HPV or Human Papillomavirus infects around 50% of the population who are sexually active. Most people infected with HPV do not have any symptoms and it can also disappear quietly. Some strains (there are more than 100) could cause cancer of the penis, anus or cervical cancer. Some HPV types cause genital warts and hence the term ‘papilloma’. This sexually-transmitted infection spreads through genital skin contact, body fluids or mucous membranes – during oral sex or intercourse.
Those who have sex early in life or have multiple partners or sex with someone who has had several partners are more at risk of contracting HPV. Genital warts are the main symptoms of HPV. For cancerous HPV, tests like a PAP smear are done. HPV infections usually clear on their own unless they are caused by the cancerous HPV 16 or 18 strains. There are many treatment options available for HPV. In addition vaccination could reduce the risk of contracting HPV.
Turmeric & HPV
As you can see, there is a vast number of people who suffer from HPV, though most do not have serious symptoms and get well soon others may contact serious diseases such as cancer. This is where turmeric comes into picture.
Studies have established a link between frequent turmeric usage to lower rates of certain cancers – breast, lung, colon and prostate. Laboratory experiments find that curcumin – the chemical compound in turmeric – can inhibit growth of transcription factors. These regulate genes that work to form tumors. When these transcription factors are switched off, some cancer-causing genes are shut down and the risk of contracting certain cancers is reduced. Studies are underway on the therapeutic and chemopreventive properties of curcumin against other cancers.
Curcumin has been examined in laboratory tests for its ability to reduce HPV oncoprotein expression and in helping with programmed cancer cell death. Curcumin may also help suppress tumor causing proteins. Laboratory studies were also conducted on cervical cancer cells caused by HPV – especially its anti-viral and anti-tumor properties. Turmeric displayed cytotoxic activity against HPV 16 and 18 – the two strains of HPV known to cause cervical cancer. It was found that curcumin could induce apoptosis of cancer cells, inhibit growth of viral oncogenes and could prevent activation of the regulatory molecule NF-kappaB. This regulatory molecule is responsible for producing various inflammatory molecules like COX-2 and TNF that could increase growth of cancer cells.
In a human study, 25 cancer-risk patients were given 500-8000mg of curcumin daily. The patients had cervical intraepithelial neoplasm, bladder cancer, intestinal metaplasia, arsenic Bowen’s disease or oral leukoplakia. There was histological improvement in pre-cancerous lesions in one patient. Of the entire group, only 2 patients developed full-blown malignancies after a 3-month treatment with curcumin. No patient in the study was given other cancer treatments like chemotherapy or radiation. There was also no toxicity reported.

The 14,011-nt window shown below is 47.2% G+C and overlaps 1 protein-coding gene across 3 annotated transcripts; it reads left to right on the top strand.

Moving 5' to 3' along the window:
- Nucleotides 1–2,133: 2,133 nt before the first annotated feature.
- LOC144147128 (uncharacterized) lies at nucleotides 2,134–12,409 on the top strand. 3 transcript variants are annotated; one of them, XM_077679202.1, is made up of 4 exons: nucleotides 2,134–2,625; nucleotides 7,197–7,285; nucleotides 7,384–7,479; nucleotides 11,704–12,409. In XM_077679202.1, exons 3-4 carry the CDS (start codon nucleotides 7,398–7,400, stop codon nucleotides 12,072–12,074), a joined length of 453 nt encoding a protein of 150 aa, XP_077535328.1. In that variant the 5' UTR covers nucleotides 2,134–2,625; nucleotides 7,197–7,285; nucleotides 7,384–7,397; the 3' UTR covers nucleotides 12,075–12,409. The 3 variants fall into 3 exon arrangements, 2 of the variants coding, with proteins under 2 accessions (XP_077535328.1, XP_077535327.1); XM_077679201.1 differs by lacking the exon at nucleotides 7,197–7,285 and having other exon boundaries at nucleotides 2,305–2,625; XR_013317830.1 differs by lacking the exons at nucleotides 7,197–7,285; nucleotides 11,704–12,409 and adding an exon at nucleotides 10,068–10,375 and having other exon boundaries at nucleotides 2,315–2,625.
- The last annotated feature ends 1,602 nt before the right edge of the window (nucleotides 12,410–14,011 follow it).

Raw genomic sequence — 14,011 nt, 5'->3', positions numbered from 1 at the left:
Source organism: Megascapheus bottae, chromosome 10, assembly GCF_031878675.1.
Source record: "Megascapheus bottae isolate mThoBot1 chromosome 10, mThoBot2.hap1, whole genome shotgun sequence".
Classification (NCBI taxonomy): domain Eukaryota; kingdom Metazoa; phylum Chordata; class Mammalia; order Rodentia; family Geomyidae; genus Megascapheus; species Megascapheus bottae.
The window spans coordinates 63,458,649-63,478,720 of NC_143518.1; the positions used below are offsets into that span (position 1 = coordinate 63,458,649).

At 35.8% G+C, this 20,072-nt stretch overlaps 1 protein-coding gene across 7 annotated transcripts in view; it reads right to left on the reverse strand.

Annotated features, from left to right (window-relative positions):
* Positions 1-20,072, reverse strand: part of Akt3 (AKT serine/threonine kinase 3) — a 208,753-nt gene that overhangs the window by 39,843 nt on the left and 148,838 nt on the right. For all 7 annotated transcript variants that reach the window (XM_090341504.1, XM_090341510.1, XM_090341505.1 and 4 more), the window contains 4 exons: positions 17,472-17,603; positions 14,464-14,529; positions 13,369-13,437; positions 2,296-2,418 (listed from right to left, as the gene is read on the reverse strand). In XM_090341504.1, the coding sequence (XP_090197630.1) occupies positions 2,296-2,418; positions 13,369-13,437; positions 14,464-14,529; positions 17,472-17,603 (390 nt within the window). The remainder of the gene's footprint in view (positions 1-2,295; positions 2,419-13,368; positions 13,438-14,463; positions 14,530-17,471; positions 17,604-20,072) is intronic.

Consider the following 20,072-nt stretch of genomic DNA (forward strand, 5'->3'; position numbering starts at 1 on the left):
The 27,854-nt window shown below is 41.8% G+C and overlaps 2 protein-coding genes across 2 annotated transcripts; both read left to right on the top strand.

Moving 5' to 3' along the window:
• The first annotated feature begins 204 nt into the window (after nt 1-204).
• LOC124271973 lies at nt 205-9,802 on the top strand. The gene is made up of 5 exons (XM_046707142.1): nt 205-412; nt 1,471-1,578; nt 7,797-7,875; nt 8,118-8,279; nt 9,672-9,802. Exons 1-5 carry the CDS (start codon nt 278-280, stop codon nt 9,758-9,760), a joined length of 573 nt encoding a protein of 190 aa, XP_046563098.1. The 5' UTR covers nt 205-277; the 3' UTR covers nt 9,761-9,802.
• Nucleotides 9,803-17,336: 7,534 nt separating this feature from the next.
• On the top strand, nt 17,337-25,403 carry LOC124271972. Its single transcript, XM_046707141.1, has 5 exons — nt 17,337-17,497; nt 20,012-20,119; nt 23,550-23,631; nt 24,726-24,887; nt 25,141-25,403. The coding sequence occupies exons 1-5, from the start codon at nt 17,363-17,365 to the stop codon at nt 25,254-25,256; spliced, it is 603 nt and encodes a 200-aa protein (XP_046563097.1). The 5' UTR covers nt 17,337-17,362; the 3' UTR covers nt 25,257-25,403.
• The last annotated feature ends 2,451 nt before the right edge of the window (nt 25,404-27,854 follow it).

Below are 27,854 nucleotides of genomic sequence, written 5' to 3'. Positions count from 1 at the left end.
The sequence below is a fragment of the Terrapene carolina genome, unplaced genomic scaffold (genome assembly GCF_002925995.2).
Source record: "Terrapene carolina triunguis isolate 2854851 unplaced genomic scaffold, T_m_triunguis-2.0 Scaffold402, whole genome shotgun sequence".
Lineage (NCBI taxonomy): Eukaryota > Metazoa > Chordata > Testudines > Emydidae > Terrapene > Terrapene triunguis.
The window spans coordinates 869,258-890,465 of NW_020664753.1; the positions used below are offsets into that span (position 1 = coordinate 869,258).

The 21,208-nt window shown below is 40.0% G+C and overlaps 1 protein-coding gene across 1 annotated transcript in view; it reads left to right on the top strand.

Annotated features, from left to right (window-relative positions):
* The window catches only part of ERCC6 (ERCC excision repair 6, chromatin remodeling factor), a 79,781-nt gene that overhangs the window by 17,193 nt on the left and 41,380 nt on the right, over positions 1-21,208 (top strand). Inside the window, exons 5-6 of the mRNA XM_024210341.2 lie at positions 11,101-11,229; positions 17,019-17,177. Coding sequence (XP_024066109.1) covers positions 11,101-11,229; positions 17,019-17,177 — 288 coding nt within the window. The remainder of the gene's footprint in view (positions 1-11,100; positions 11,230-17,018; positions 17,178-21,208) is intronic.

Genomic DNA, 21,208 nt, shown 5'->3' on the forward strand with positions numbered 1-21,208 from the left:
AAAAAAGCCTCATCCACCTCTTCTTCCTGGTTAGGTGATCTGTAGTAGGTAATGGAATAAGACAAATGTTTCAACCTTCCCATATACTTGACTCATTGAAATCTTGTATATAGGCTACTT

Medical composition of an oil made from borneol (an organic compound) and zedoary turmeric (a variety of the curcuma longa – turmeric plant) is said to help in treating various infections caused by HPV.
While turmeric has been found useful, low bioavailability of curcumin is a major concern. This could be overcome by combining curcumin with long or black pepper that contain piperine – an alkaloid. There is little epidemiologic evidence on turmeric’s benefits for various cancers and further extensive research is required.
It has been suggested that the Indian diet that includes spices like turmeric, chilies, cumin and other plant seeds could be the reason why there is lower rate of certain types of cancer in this country compared to other countries. When Indians migrate to other western societies, their risk of cancer also increases indicating that this could be due to a change in diet and adopting a western diet.
Based on studies I believe turmeric has potential in case of HPV, but more research needs to be conducted to be conclusive here.
The recommended dosage of standardized curcumin powder used to make capsules is 400-600mg thrice daily. We can also use cut root, dried powdered root, tincture or liquid extracts of curcumin. Sometimes turmeric supplements are combined with bromelain. This compound can increase the absorbability an d anti-inflammatory benefits of curcumin.
Anyone can safely use turmeric spice in their food. Those requiring surgery must avoid it for it could interact with anti-coagulant medications. Those who have diabetes or gallbladder problems must avoid turmeric for it may worsen their condition. Pregnant and breastfeeding women are usually advised to avoid all herbal supplements. Turmeric could stimulate the uterus or cause menstrual bleeding, increasing the risk of a miscarriage. Turmeric supplements must only be taken under medical supervision.